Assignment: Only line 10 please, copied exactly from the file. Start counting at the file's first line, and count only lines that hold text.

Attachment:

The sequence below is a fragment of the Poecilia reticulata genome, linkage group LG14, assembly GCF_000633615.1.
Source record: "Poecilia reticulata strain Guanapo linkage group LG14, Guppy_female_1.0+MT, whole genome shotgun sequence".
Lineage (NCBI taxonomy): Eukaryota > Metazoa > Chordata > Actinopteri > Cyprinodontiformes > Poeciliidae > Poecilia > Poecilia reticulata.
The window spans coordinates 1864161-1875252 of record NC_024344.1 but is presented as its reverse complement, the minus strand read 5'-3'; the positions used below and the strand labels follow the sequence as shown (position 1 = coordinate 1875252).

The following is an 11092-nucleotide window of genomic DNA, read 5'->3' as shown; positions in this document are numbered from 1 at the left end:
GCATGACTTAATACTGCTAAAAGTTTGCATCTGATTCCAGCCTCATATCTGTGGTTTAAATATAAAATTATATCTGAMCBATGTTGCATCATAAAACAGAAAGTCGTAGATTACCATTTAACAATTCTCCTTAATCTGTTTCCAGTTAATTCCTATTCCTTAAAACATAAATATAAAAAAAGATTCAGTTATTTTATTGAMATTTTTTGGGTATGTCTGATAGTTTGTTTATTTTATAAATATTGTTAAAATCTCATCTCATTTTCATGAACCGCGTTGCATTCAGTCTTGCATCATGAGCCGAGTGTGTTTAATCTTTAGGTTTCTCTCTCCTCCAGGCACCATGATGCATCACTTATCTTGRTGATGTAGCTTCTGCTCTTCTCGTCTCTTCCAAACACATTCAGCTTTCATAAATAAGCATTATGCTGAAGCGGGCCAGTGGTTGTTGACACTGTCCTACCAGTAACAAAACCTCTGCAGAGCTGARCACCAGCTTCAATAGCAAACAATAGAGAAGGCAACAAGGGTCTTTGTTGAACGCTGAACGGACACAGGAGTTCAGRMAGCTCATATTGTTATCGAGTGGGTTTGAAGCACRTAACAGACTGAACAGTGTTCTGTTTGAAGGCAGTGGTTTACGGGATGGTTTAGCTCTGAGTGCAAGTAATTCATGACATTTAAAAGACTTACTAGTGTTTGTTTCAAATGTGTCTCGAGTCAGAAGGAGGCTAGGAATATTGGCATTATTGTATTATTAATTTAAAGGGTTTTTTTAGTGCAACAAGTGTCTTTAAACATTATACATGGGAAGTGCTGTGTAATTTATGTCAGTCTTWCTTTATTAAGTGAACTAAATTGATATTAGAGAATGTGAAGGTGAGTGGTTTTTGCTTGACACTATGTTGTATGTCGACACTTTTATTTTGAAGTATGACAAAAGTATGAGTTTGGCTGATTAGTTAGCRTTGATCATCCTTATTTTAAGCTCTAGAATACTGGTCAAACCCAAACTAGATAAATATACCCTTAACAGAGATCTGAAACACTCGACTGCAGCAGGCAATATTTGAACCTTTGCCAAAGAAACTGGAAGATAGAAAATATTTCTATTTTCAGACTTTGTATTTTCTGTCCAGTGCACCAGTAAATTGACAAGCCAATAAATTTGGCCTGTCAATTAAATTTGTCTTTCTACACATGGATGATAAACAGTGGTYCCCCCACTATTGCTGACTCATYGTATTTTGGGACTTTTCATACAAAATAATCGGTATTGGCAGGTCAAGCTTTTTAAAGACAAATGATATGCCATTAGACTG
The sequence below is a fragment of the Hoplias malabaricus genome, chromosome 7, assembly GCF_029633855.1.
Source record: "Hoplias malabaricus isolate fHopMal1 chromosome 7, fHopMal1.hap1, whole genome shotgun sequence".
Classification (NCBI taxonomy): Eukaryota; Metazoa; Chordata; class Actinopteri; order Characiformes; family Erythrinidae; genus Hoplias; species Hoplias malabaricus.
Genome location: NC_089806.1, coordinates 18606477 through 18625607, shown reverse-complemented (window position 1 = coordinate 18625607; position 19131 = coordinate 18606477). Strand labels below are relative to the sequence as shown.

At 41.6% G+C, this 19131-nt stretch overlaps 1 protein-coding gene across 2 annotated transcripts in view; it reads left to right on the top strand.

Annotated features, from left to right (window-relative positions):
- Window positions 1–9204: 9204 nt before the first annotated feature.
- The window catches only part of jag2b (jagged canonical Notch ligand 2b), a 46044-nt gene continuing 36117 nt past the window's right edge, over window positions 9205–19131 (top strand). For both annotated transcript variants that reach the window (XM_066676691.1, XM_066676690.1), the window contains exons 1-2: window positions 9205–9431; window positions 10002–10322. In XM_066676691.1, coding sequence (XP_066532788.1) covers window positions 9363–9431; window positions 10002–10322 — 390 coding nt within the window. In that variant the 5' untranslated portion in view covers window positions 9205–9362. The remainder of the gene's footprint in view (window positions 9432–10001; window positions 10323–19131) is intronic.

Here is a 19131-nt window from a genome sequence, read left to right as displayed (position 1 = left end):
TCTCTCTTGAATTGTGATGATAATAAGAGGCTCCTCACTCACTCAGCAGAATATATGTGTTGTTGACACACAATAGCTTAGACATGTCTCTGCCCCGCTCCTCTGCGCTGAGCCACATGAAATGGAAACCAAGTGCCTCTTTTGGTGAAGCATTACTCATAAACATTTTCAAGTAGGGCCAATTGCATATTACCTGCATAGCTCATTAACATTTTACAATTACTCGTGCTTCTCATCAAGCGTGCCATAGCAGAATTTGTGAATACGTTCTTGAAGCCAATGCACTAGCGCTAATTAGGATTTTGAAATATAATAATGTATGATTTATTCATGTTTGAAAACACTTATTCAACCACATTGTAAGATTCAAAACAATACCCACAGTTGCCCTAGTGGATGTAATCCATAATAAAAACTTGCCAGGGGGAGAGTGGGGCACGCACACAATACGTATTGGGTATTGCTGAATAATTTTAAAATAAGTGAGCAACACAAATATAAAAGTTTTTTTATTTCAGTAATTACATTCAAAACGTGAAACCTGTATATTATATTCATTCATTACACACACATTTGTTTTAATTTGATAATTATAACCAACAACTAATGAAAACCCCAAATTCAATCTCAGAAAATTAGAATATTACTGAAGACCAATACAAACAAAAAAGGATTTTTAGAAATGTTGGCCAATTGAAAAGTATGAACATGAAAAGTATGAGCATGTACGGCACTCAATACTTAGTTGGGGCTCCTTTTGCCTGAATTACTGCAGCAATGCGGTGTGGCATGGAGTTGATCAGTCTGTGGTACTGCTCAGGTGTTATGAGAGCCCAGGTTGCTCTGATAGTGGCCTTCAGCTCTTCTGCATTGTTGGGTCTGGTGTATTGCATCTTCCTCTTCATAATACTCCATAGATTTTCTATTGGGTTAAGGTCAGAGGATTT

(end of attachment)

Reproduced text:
Genome location: NC_089806.1, coordinates 18606477 through 18625607, shown reverse-complemented (window position 1 = coordinate 18625607; position 19131 = coordinate 18606477). Strand labels below are relative to the sequence as shown.